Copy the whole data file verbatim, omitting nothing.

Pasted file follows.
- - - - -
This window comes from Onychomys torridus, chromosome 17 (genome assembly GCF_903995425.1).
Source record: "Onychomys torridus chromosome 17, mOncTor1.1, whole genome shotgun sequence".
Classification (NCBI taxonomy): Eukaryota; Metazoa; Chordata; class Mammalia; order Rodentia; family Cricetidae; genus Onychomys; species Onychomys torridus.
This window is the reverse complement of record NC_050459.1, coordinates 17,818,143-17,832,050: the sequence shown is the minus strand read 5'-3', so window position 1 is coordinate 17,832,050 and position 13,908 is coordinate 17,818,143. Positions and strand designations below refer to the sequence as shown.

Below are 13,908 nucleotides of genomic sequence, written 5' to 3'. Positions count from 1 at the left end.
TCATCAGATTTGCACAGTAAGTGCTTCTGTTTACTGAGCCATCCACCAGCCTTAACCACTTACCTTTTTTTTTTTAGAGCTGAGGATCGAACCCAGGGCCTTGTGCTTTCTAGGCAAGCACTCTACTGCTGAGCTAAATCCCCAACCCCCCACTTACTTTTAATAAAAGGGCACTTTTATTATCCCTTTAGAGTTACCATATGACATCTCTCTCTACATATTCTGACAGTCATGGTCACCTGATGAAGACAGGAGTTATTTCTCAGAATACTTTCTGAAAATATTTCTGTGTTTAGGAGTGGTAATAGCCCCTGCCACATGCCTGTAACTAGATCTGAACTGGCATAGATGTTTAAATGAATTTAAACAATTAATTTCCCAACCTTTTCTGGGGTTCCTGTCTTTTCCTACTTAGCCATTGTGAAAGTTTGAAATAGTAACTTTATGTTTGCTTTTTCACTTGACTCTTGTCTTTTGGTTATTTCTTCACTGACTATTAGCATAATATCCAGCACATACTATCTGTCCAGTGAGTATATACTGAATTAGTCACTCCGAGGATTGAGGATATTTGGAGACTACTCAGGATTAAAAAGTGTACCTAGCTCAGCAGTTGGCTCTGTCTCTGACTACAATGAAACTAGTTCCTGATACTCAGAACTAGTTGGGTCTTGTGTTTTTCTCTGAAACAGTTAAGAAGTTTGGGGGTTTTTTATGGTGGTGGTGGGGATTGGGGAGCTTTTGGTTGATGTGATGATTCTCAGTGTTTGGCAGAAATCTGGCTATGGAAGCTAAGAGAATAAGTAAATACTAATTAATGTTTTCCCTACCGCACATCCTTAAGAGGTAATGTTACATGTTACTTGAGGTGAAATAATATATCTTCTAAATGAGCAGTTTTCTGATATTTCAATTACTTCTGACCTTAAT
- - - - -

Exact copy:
This window comes from Onychomys torridus, chromosome 17 (genome assembly GCF_903995425.1).
Source record: "Onychomys torridus chromosome 17, mOncTor1.1, whole genome shotgun sequence".
Classification (NCBI taxonomy): Eukaryota; Metazoa; Chordata; class Mammalia; order Rodentia; family Cricetidae; genus Onychomys; species Onychomys torridus.
This window is the reverse complement of record NC_050459.1, coordinates 17,818,143-17,832,050: the sequence shown is the minus strand read 5'-3', so window position 1 is coordinate 17,832,050 and position 13,908 is coordinate 17,818,143. Positions and strand designations below refer to the sequence as shown.

Below are 13,908 nucleotides of genomic sequence, written 5' to 3'. Positions count from 1 at the left end.
TCATCAGATTTGCACAGTAAGTGCTTCTGTTTACTGAGCCATCCACCAGCCTTAACCACTTACCTTTTTTTTTTTAGAGCTGAGGATCGAACCCAGGGCCTTGTGCTTTCTAGGCAAGCACTCTACTGCTGAGCTAAATCCCCAACCCCCCACTTACTTTTAATAAAAGGGCACTTTTATTATCCCTTTAGAGTTACCATATGACATCTCTCTCTACATATTCTGACAGTCATGGTCACCTGATGAAGACAGGAGTTATTTCTCAGAATACTTTCTGAAAATATTTCTGTGTTTAGGAGTGGTAATAGCCCCTGCCACATGCCTGTAACTAGATCTGAACTGGCATAGATGTTTAAATGAATTTAAACAATTAATTTCCCAACCTTTTCTGGGGTTCCTGTCTTTTCCTACTTAGCCATTGTGAAAGTTTGAAATAGTAACTTTATGTTTGCTTTTTCACTTGACTCTTGTCTTTTGGTTATTTCTTCACTGACTATTAGCATAATATCCAGCACATACTATCTGTCCAGTGAGTATATACTGAATTAGTCACTCCGAGGATTGAGGATATTTGGAGACTACTCAGGATTAAAAAGTGTACCTAGCTCAGCAGTTGGCTCTGTCTCTGACTACAATGAAACTAGTTCCTGATACTCAGAACTAGTTGGGTCTTGTGTTTTTCTCTGAAACAGTTAAGAAGTTTGGGGGTTTTTTATGGTGGTGGTGGGGATTGGGGAGCTTTTGGTTGATGTGATGATTCTCAGTGTTTGGCAGAAATCTGGCTATGGAAGCTAAGAGAATAAGTAAATACTAATTAATGTTTTCCCTACCGCACATCCTTAAGAGGTAATGTTACATGTTACTTGAGGTGAAATAATATATCTTCTAAATGAGCAGTTTTCTGATATTTCAATTACTTCTGACCTTAAT